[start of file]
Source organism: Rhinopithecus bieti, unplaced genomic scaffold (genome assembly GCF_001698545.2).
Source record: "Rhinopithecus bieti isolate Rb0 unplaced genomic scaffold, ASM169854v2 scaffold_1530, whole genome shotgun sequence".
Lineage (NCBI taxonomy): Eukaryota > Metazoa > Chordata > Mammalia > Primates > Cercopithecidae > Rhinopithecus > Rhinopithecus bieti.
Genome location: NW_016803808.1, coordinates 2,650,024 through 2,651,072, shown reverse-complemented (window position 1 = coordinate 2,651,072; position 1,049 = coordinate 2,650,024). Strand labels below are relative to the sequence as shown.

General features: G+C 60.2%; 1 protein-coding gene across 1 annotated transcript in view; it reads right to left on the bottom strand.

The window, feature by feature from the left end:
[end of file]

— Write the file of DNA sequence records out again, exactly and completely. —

Source organism: Rhinopithecus bieti, unplaced genomic scaffold (genome assembly GCF_001698545.2).
Source record: "Rhinopithecus bieti isolate Rb0 unplaced genomic scaffold, ASM169854v2 scaffold_1530, whole genome shotgun sequence".
Lineage (NCBI taxonomy): Eukaryota > Metazoa > Chordata > Mammalia > Primates > Cercopithecidae > Rhinopithecus > Rhinopithecus bieti.
Genome location: NW_016803808.1, coordinates 2,650,024 through 2,651,072, shown reverse-complemented (window position 1 = coordinate 2,651,072; position 1,049 = coordinate 2,650,024). Strand labels below are relative to the sequence as shown.

General features: G+C 60.2%; 1 protein-coding gene across 1 annotated transcript in view; it reads right to left on the bottom strand.

The window, feature by feature from the left end: